That is, to set increasing intervals for reviews.

Simple, and practical.

One might ask, “What if I’m overtesting/undertesting?”

You’d often hear this from other “advanced beginners”, but frankly, it’s impractical to stress yourself over them.

In case you’re asking the same question, here’s the solution:

Adjust the settings accordingly.

Plain simple.

Of course, it’s easy to say that the overall review time can be sped up when you use setting X or Y…

But frankly, there are more important things to address in the grand scheme of things.

Next Step: How to Use Anki Efficiently

Like I said, settings alone won’t make or break your ability to retain most of the concepts you’re learning.

Sure, it might help a bit — but the gains would be marginal at best.

It’s more of an optimization thing rather than a viability factor.

And, as I’ve said in the beginning of this Anki Fundamentals series

Anki — or more appropriately, spaced repetition is just one-third of the things you need for learning effectively.

Listen, if you’re constantly tweaking your settings and you’re not seeing any substantial improvements, then the problem is probably not with Anki.

If you’re interested to know more, then the next course — How to Use Anki Efficiently — is for you.

It’s totally free, no signups required to start.


  1. See this article for more.
  2. Craik, F. I. M., & Lockhart, R. S. (1972). Levels of processing: A framework for memory research. Journal of Verbal Learning and Verbal Behavior, 11(6), 671–684.
  3. Bjork, R. A., & Bjork, E. L. (1992). A new theory of disuse and an old theory of stimulus fluctuation. In Essays in honor of William K. Estes, Vol. 1: From learning theory to connectionist theory; Vol. 2: From learning processes to cognitive processes. (pp. 35–67). Lawrence Erlbaum Associates, Inc.

12 thoughts on “Best Anki Settings: My Recommended Values (Updated for v2.1+)”

  1. Thanks for your excellent effort to de-mystify the black box that is Anki settings. However, and maybe I’m missing something obvious, but:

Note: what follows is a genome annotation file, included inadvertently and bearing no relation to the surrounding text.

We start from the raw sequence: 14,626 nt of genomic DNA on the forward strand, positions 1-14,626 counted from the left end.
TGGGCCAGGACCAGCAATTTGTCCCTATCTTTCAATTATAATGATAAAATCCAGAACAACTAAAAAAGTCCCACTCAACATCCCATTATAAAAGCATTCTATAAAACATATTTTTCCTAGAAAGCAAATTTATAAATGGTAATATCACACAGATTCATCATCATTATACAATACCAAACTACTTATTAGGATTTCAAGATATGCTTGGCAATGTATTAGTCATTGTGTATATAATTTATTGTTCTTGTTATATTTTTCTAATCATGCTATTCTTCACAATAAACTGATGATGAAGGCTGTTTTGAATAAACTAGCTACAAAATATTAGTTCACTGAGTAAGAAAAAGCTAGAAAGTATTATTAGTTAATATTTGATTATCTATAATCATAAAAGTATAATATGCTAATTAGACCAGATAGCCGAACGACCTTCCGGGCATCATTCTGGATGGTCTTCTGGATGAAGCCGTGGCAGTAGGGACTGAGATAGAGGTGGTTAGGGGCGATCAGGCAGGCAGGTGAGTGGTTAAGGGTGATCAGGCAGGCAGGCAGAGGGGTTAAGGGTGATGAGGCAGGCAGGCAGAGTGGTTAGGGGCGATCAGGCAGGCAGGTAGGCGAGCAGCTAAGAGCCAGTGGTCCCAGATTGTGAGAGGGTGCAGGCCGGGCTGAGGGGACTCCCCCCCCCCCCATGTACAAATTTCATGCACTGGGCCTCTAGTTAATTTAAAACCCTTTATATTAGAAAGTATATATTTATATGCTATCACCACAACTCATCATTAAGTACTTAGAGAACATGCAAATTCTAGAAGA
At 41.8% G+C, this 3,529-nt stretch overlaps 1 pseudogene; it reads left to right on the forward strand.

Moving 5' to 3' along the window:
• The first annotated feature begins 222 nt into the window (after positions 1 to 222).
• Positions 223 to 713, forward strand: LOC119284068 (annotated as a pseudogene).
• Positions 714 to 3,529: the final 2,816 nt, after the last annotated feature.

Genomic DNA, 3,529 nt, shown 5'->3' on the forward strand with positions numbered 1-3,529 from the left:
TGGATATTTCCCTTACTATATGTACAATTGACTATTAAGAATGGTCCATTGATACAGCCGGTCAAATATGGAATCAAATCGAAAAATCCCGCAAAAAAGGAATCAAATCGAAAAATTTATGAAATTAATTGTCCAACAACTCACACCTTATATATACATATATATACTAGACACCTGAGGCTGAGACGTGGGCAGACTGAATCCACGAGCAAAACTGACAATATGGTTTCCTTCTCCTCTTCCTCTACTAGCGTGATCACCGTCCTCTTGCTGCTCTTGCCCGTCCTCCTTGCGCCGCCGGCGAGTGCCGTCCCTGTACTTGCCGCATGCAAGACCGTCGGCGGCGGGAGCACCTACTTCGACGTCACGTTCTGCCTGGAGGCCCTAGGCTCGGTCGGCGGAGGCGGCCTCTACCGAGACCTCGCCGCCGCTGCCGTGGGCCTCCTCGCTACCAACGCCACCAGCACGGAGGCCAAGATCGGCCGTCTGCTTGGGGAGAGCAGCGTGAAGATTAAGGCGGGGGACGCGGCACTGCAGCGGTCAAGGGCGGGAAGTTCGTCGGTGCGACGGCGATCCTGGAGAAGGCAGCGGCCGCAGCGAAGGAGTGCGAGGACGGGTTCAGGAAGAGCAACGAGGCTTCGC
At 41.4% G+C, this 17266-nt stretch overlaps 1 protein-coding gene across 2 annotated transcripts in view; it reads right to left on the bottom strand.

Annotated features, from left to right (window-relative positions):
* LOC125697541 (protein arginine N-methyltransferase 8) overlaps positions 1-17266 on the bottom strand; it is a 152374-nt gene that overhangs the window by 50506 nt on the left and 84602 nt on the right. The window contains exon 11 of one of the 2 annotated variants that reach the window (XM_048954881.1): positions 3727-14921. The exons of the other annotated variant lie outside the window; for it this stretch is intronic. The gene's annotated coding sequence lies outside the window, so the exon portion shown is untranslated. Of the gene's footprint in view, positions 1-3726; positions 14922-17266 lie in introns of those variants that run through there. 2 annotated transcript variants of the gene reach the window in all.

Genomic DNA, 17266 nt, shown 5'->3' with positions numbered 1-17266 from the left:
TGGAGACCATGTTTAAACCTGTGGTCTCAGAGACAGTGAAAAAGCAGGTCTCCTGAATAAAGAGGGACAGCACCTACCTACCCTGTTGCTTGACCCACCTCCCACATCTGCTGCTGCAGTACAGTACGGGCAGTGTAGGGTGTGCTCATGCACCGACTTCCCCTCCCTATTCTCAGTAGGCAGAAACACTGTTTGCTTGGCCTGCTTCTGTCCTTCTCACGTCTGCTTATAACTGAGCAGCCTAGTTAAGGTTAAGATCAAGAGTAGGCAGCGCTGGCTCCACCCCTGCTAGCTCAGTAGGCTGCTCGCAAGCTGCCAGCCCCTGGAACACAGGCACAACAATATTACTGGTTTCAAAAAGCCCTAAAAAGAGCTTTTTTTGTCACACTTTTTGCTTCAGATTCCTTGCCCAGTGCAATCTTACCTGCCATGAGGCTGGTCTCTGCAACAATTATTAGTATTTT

– You talk about the Reviews tab but have screenshot of New Cards tab and its associated settings
    – I can’t find info on the real Reviews tab (max reviews/day, easy bonus, interval modifier, etc.)

    • Hi Fred,

      Thanks for your comment! I totally didn’t notice that! I’ll revise this post as soon as possible. For the Reviews tab, you want to use unlimited reviews per day because you don’t want to delay their due dates. Other than that, the default settings work really well for that tab.



  2. Nice post! Just a quick observation.

    – “A specific card has ‘graduated’ when you see the ‘Hard’ option in your reviews” – Almost everyone that I know is using the new scheduler (old V2 scheduler) because of it’s benefits and the “Hard Button” appears in the learning phase.

    • Hi Bruna,

      Thanks for reading. Yes, I’m aware of the “experimental scheduler,” but I really didn’t impress upon me that it was a “must-have,” but rather just a “nice-to-have”. I’m curious about what you found beneficial, though 🙂

      — Al

  3. Great stuff, Al, thanks for taking the time to share your thoughts. I have to ask, though – after so many links to articles from the creator of SuperMemo, why use Anki instead?

    • Hi Hugh,

      Thanks for your time, too. That’s a great question — there are a lot of reasons to be honest, but the biggest one is kind of a “sunk cost” thing, because I had already restarted my 1k+ deck and created hundreds more (from scratch) back when I heavily used Anki.

      I also thought if I switched to SuperMemo, it would mean climbing another learning curve and even more time spent for card creation. NOPE. Haha!

  4. All I wanted to know is how I can use Anki as a Leitner box for spaced repetition. Anki shows only upto 3 levels, is there a way to use Anki for 7 levels? (level 1, level 2, level 3,…….level 7 = day 1, day 2, day 4,………day64) if I give a wrong answer at level 5 or at day 16 then the question has to start again from level 1 until it reaches (without any wrong answer in between levels) to level 7 or graduation, is this possible with Anki.

    • You can do that by creating 7 intervals in the “Steps(in minutes)” settings. If you want to be able to answer the card every day, I’d put in settings like this:

      10 1440 1440 1440 1440 1440 1440 1440

      I haven’t tried it myself, though, but in principle, that’s how it should work.

    • Hi Emil,

      I don’t have any experience with that, sorry I couldn’t help! My heuristic is this:

      The less structured/conceptual your cards are, the shorter the settings should be. (Simply because they don’t have much associations)